The World Health Organization welcomed a new Inter-Parliamentary Union (IPU) Resolution on achieving Universal Health Coverage (UHC) by 2030, last thursday (october 17). The resolution, adopted at the IPU Assembly in Belgrade, Serbia, comes one month after heads of state agreed a high-level United Nations Political Declaration on UHC in New York. UHC is increasingly regarded as a cornerstone for sustainable global development as leaders and communities acknowledge that health is both a human right and essential to economic growth.
“Universal health coverage is a political choice. Last month, the world’s leaders signalled their readiness to make that choice. Now it’s time to turn those commitments into health results,” said Dr Tedros Adhanom Ghebreyesus, WHO Director-General. He added: “Parliamentarians have a vital role to play in making this happen. Because it’s parliamentarians who pass laws and allocate funding. It’s parliaments who , keep government accountable for the commitments it’s made and who forge the partnerships that help countries make universal health coverage a reality.”
Today’s Resolution calls on parliaments and parliamentarians to “take all possible measures to achieve UHC”, stressing the need for robust legal frameworks and the need to allocate adequate resources. Like the UN declaration, it highlights the importance of assuring strong primary health care – the provision of essential health services at the community level – and strengthening health systems. It also emphasizes the role strong health systems and services play in assuring global health security. Only when the most vulnerable groups can obtain health care, can a country protect its people and ensure that outbreaks do not turn into epidemics.The resolution includes a strong focus on women, children and adolescent health including sexual and reproductive health as a key component of UHC.
The Resolution ends with a request to WHO to work with the IPU and other partners to support the implementation of the resolution at the global, regional and country levels and to monitor progress. “The resolution highlights the power of the collaboration between IPU and WHO, and builds on the Memorandum of Understanding we both signed in October 2018,” added Dr Tedros.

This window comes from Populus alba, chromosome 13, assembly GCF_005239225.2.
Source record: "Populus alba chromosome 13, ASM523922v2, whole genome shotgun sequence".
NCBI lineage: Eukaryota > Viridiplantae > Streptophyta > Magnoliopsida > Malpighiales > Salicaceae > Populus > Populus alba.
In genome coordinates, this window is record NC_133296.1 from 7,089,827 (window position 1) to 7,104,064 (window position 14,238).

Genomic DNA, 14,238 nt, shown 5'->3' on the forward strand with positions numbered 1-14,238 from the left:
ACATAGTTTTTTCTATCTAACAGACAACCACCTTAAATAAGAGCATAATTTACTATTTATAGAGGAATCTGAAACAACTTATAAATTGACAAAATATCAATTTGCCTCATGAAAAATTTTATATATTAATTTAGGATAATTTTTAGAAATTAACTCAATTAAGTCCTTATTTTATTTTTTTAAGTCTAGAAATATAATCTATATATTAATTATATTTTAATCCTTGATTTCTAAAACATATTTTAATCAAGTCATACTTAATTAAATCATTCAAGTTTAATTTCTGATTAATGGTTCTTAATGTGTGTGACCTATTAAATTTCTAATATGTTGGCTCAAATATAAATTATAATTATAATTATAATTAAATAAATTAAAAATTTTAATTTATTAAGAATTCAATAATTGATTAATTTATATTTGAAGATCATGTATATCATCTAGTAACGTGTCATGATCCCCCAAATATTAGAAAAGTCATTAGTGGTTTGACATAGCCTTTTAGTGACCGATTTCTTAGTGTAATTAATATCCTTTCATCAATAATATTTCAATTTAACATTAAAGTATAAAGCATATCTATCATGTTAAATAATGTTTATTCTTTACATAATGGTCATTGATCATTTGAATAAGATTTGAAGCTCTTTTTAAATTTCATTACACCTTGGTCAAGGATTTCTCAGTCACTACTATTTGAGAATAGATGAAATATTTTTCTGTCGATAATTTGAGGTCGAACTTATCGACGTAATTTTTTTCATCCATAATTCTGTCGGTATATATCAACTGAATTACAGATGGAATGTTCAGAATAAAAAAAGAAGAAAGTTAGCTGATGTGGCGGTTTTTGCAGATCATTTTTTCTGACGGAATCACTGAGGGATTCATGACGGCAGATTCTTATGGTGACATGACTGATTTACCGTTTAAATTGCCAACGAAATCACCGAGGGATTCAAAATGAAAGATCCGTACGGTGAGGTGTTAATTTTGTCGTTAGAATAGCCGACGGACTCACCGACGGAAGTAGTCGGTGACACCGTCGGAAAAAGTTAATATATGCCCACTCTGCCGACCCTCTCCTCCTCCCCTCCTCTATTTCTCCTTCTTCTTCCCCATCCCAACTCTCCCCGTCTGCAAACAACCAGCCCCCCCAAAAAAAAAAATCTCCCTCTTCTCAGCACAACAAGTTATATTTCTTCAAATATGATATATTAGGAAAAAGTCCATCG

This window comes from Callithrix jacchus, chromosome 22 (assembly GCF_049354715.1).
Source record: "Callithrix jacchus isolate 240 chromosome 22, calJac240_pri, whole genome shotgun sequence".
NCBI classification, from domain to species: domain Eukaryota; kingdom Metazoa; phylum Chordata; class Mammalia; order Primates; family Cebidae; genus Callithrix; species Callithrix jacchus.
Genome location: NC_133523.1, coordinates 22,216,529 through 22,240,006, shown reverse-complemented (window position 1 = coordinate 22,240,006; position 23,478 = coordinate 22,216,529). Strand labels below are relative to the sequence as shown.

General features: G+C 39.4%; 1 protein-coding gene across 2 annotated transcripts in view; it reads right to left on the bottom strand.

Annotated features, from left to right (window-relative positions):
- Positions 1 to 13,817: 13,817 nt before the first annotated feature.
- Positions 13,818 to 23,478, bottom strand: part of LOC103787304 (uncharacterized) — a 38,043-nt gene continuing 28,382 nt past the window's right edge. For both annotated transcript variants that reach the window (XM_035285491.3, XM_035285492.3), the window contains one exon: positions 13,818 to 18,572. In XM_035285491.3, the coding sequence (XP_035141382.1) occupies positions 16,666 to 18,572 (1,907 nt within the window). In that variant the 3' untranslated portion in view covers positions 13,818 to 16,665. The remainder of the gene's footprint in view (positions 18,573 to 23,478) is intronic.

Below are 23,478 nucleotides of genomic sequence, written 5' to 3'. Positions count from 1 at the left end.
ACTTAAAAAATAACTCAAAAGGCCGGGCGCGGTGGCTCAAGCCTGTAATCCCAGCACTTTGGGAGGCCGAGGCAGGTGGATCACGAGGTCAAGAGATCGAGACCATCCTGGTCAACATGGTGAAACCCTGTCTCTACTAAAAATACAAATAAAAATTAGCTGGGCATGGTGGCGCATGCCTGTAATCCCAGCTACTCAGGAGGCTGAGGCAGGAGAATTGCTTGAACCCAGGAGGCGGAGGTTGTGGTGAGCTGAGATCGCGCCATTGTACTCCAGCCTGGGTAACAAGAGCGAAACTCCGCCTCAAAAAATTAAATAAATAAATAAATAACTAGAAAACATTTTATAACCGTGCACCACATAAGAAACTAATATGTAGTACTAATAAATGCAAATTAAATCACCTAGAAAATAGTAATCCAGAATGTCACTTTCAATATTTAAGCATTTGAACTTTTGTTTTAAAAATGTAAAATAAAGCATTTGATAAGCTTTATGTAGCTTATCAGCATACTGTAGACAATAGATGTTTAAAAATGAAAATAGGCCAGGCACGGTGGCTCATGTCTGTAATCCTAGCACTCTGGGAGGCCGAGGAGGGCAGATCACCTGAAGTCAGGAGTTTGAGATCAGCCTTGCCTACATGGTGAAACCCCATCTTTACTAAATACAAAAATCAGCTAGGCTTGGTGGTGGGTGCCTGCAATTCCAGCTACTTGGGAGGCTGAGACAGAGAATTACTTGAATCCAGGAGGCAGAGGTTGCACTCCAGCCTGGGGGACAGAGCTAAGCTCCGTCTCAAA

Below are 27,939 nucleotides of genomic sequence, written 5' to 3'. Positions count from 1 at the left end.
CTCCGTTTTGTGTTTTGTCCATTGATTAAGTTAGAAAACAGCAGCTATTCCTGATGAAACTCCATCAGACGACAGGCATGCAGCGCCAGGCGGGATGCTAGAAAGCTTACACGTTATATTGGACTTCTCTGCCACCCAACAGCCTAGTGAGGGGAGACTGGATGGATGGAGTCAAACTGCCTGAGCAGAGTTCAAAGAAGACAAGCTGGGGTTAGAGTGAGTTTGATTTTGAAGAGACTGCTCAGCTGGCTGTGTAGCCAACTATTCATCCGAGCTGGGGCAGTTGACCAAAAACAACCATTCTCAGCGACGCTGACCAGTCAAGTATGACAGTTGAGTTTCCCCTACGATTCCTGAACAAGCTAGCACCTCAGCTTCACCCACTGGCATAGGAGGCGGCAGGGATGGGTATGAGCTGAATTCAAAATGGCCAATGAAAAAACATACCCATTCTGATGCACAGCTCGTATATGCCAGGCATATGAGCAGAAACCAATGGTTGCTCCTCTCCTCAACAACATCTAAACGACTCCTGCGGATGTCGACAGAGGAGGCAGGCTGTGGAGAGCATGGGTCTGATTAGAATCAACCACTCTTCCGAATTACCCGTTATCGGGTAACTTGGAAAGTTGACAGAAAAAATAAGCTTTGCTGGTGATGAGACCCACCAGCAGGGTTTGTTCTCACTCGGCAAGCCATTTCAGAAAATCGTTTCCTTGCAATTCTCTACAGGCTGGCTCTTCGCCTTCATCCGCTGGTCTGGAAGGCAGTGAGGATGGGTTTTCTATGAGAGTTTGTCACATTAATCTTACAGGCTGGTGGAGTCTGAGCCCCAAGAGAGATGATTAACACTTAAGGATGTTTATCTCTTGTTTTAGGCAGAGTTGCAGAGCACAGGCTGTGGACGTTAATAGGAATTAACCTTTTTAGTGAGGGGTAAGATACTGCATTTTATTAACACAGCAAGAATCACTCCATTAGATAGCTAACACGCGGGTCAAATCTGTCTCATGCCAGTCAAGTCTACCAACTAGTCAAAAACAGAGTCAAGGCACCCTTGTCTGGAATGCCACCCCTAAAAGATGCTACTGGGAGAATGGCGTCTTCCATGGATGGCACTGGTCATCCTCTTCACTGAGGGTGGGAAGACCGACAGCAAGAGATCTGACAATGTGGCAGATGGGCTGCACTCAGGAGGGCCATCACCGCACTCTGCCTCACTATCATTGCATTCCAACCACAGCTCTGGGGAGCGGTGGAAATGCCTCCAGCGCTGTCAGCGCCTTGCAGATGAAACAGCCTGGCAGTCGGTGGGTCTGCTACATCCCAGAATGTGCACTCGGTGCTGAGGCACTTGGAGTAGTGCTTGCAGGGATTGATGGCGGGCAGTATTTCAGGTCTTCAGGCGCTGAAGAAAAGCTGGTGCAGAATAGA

In September, during the UN General Assembly, WHO and 11 partner organizations launched, Stronger Collaboration, Better Health: Global Action Plan for Healthy Living and Well-Being for All. The Global Action Plan outlines ways the 12 agencies will work together to better support countries accelerate progresss to achieve the health-related Sustainable Development Goal targets.
The UHC Global Monitoring Report, issued by WHO and partners in September, highlighted the need to double health coverage between now and 2030. It warns that if current trends continue, up to 5 billion people will still be unable to access health care in 2030 – the deadline world leaders have set for achieving universal health coverage. Most of those people are poor and lack access to basic health services.
Investing an additional USD200 billion a year on scaling up primary health care across low- and middle-income countries would potentially save 60 million lives, increase average life expectancy by 3.7 years by 2030, and contribute significantly to socio-economic development. The report estimates that this would represent a roughly 3% increase on the USD7.5 trillion already spent on health globally each year.